Hospital Insects; More than 50% of bacteria recovered from flying insects in a group of English hospitals were resistant to one or more antibiotics, posing a potential infection risk to patients, according to a new study. The Aston University study collected almost 20,000 insect samples including houseflies, ‘filth flies’ such as bluebottles and green bottles and a variety of ‘drain flies’ – from seven NHS hospital sites in England.
Microbiological analysis find that nearly nine in 10 of those test were carrying; so potentially harmful bacteria such as E.coli, Salmonella and Staphylococcus aureus; so either internally or externally on their bodies. Flying insects harbouring bacteria were collected from a number of locations throughout the hospitals using ultraviolet (UV) light flytraps, electronic fly killers and sticky traps.
Food for patients
They include areas where food for patients, visitors and staff was prepare or stored; so as well as wards, neonatal units and maternity units. In some cases, the level of bacteria carried by flying insects was enough to potentially cause infection. Over three-quarters of the insects collect were ‘true flies’ a group; which includes midges and common houseflies with a further 14% being ‘true bugs’ including aphids.
Smaller groups of ants, wasps, bees and moths were also collect. The sample collection took place over an 18-month period, with higher numbers being collect in spring and summer. A total of 86 bacterial strains were isolate; so from the insect samples. Enterobacteriaceae a family that includes E.coli; also Salmonella were the most commonly isolated; so accounting for 41% of isolations from flying insects; so follow by Bacillus at 24% and staphylococci comprising 19%.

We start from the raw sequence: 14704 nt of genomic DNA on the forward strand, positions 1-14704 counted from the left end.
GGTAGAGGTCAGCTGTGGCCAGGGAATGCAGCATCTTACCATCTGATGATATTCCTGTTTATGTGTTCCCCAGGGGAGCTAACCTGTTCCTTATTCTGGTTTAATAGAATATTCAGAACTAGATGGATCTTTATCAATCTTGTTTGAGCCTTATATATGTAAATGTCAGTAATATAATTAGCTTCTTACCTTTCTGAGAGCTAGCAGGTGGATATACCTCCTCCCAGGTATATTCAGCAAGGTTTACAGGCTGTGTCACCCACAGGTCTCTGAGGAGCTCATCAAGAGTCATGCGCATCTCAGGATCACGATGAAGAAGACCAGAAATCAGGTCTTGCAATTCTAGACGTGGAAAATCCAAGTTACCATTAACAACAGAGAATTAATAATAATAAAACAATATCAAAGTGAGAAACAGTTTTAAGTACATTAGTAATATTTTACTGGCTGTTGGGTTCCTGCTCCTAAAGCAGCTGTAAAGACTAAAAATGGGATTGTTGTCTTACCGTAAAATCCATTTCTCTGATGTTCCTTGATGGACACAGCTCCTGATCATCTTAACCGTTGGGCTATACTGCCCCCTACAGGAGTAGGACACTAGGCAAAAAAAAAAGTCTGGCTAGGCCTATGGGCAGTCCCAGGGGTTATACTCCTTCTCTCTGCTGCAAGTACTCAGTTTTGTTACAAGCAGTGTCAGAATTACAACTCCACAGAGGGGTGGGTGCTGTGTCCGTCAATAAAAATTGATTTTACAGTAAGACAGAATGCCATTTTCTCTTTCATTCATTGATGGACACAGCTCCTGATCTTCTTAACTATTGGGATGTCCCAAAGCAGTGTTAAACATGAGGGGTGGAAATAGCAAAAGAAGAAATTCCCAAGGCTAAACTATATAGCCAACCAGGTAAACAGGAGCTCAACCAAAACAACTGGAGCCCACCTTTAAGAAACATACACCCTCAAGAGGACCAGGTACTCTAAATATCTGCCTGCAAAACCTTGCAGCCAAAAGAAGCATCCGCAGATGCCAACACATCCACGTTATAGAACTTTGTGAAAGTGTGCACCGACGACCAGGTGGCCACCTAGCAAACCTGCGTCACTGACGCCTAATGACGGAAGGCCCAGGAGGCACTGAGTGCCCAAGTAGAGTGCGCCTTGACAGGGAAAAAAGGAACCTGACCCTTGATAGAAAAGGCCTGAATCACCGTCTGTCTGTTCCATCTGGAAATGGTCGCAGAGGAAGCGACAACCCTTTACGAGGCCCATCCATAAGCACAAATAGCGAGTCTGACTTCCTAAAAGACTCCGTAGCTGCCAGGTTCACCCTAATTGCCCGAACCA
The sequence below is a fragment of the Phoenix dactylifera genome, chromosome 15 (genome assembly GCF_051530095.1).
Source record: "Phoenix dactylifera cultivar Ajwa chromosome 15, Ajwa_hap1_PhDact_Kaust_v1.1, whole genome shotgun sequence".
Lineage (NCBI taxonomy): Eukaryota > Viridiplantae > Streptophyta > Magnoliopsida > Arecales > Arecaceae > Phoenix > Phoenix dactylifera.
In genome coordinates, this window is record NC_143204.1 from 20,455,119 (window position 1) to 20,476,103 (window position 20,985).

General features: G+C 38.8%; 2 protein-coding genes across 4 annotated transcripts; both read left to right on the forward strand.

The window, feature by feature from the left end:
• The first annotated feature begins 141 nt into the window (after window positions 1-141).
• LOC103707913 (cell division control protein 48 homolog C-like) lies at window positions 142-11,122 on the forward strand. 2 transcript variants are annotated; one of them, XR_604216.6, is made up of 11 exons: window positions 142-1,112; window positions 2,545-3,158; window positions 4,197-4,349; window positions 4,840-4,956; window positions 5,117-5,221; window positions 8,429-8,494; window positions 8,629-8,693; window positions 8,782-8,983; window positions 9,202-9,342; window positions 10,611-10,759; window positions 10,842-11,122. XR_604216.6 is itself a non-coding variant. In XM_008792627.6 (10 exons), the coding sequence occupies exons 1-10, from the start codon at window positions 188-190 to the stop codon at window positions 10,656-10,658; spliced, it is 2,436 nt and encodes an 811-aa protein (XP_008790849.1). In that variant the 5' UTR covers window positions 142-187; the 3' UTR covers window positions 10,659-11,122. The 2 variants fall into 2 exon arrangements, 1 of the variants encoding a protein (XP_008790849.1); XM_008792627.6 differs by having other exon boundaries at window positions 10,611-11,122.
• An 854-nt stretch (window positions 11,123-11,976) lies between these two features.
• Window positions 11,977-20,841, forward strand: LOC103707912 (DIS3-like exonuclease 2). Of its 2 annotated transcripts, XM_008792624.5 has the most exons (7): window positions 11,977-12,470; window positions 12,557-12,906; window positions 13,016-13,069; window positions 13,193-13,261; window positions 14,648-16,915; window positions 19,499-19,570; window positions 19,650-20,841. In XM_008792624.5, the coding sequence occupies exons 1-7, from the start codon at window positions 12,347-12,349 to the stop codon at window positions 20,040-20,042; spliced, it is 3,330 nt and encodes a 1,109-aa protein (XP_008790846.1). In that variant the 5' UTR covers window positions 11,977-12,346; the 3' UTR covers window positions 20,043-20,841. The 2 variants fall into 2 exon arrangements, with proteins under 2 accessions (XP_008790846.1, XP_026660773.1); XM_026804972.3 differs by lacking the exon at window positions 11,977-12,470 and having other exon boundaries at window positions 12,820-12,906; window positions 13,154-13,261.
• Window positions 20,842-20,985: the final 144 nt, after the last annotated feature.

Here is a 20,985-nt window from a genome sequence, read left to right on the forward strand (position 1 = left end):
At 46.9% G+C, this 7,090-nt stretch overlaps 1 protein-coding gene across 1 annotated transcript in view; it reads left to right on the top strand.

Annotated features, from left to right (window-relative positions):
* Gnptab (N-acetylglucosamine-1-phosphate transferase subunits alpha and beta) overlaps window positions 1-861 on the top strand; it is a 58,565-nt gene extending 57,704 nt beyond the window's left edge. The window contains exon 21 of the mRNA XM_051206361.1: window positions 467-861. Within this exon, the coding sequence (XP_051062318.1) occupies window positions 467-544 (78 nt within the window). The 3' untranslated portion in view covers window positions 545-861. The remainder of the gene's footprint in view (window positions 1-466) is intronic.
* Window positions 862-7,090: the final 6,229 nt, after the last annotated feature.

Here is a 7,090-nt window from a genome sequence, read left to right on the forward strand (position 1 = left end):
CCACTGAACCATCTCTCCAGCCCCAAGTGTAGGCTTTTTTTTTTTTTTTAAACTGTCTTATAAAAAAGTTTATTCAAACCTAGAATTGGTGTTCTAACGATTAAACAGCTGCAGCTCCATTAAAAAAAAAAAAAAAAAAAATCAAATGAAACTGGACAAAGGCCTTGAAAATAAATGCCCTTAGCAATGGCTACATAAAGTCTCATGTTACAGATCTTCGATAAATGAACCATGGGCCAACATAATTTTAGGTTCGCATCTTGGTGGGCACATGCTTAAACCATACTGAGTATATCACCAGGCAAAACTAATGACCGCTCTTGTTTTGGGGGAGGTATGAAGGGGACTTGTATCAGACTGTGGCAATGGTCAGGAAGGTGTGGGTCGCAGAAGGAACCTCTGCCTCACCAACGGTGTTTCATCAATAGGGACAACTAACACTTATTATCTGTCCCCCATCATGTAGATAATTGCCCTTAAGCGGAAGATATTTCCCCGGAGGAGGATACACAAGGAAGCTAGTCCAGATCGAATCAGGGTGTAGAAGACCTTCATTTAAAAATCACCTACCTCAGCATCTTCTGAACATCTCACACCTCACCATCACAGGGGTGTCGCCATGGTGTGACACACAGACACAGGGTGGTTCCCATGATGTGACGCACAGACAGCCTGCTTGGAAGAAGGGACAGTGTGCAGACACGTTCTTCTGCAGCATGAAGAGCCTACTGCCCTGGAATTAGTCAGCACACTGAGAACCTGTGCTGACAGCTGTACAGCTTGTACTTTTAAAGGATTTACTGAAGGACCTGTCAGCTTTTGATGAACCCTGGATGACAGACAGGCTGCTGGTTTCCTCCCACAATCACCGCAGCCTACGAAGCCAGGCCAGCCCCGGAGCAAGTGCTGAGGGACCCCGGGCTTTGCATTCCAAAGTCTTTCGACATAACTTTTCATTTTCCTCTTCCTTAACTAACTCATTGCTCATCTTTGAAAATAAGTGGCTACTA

The analysis show that 53% of the strains were resistant to one or more class of antibiotics. Of this figure, 19% were resistant to multiple antibiotics, a feature known as multi-drug resistance (MDR). Penicillin was find to be the least effective antibiotic, with many bacteria showing resistance. Resistance to other commonly administer antibiotics, including vancomycin and levofloxacin, was also observe.
The study, publish in the Journal of Medical Entomology, was co author by Ph.D. student Federica Boiocchi, and Professor Anthony Hilton, both from Aston University’s School of Life and Health Sciences and Dr. Matthew Davies of Killgerm Chemicals Ltd. The results from this large-scale microbiological analysis show that a variety of flying insects collect from UK hospitals do indeed harbour pathogenic bacteria of different species.
What’s quite interesting, though, is the high proportion of drug-resistant bacteria find in these samples. It’s a vivid reminder of how our over-use of antibiotics in healthcare settings is making infections more difficult to treat. Anthony Hilton, Professor of Apply Microbiology at Aston University, added: NHS hospitals are extremely clean environments and the risk of insects carrying bacteria and transferring these to patients is very low.
They hope this study is useful for those in charge of pest management measures; so for example by highlighting when insects are likely to be most prevalent; also which are of the greatest risk to public health, therefore informing the selection of quality insect monitors and effective UV light traps to be install; so among other integrate pest management measures provide by professionals. It could also mean emphasising the importance of replacing perishable components such as glue boards more frequently, and monitoring the insect catch closely, especially during the warmer months.